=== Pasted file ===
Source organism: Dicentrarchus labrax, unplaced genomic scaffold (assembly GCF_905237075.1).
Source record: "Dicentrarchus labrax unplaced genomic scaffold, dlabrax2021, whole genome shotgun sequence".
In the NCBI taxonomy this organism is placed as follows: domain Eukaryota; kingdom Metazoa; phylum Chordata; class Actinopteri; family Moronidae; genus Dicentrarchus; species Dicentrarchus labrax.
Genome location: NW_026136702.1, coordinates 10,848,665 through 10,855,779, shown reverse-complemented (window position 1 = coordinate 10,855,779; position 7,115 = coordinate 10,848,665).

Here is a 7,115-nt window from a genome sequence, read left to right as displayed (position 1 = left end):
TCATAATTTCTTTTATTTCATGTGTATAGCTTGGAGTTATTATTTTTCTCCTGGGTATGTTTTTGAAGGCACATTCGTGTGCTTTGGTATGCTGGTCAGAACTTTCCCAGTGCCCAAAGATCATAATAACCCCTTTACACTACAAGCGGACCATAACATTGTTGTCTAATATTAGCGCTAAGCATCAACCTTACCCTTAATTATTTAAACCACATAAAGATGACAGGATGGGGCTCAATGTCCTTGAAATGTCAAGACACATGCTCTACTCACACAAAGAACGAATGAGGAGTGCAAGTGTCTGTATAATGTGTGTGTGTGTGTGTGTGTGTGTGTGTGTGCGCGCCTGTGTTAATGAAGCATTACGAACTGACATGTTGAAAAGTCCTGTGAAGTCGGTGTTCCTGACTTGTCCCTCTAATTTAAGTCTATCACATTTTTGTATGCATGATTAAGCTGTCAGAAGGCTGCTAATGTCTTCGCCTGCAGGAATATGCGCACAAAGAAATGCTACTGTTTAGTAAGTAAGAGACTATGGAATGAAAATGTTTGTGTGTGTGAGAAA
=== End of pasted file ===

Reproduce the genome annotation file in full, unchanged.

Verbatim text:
Source organism: Dicentrarchus labrax, unplaced genomic scaffold (assembly GCF_905237075.1).
Source record: "Dicentrarchus labrax unplaced genomic scaffold, dlabrax2021, whole genome shotgun sequence".
In the NCBI taxonomy this organism is placed as follows: domain Eukaryota; kingdom Metazoa; phylum Chordata; class Actinopteri; family Moronidae; genus Dicentrarchus; species Dicentrarchus labrax.
Genome location: NW_026136702.1, coordinates 10,848,665 through 10,855,779, shown reverse-complemented (window position 1 = coordinate 10,855,779; position 7,115 = coordinate 10,848,665).

Here is a 7,115-nt window from a genome sequence, read left to right as displayed (position 1 = left end):
TCATAATTTCTTTTATTTCATGTGTATAGCTTGGAGTTATTATTTTTCTCCTGGGTATGTTTTTGAAGGCACATTCGTGTGCTTTGGTATGCTGGTCAGAACTTTCCCAGTGCCCAAAGATCATAATAACCCCTTTACACTACAAGCGGACCATAACATTGTTGTCTAATATTAGCGCTAAGCATCAACCTTACCCTTAATTATTTAAACCACATAAAGATGACAGGATGGGGCTCAATGTCCTTGAAATGTCAAGACACATGCTCTACTCACACAAAGAACGAATGAGGAGTGCAAGTGTCTGTATAATGTGTGTGTGTGTGTGTGTGTGTGTGTGTGTGCGCGCCTGTGTTAATGAAGCATTACGAACTGACATGTTGAAAAGTCCTGTGAAGTCGGTGTTCCTGACTTGTCCCTCTAATTTAAGTCTATCACATTTTTGTATGCATGATTAAGCTGTCAGAAGGCTGCTAATGTCTTCGCCTGCAGGAATATGCGCACAAAGAAATGCTACTGTTTAGTAAGTAAGAGACTATGGAATGAAAATGTTTGTGTGTGTGAGAAA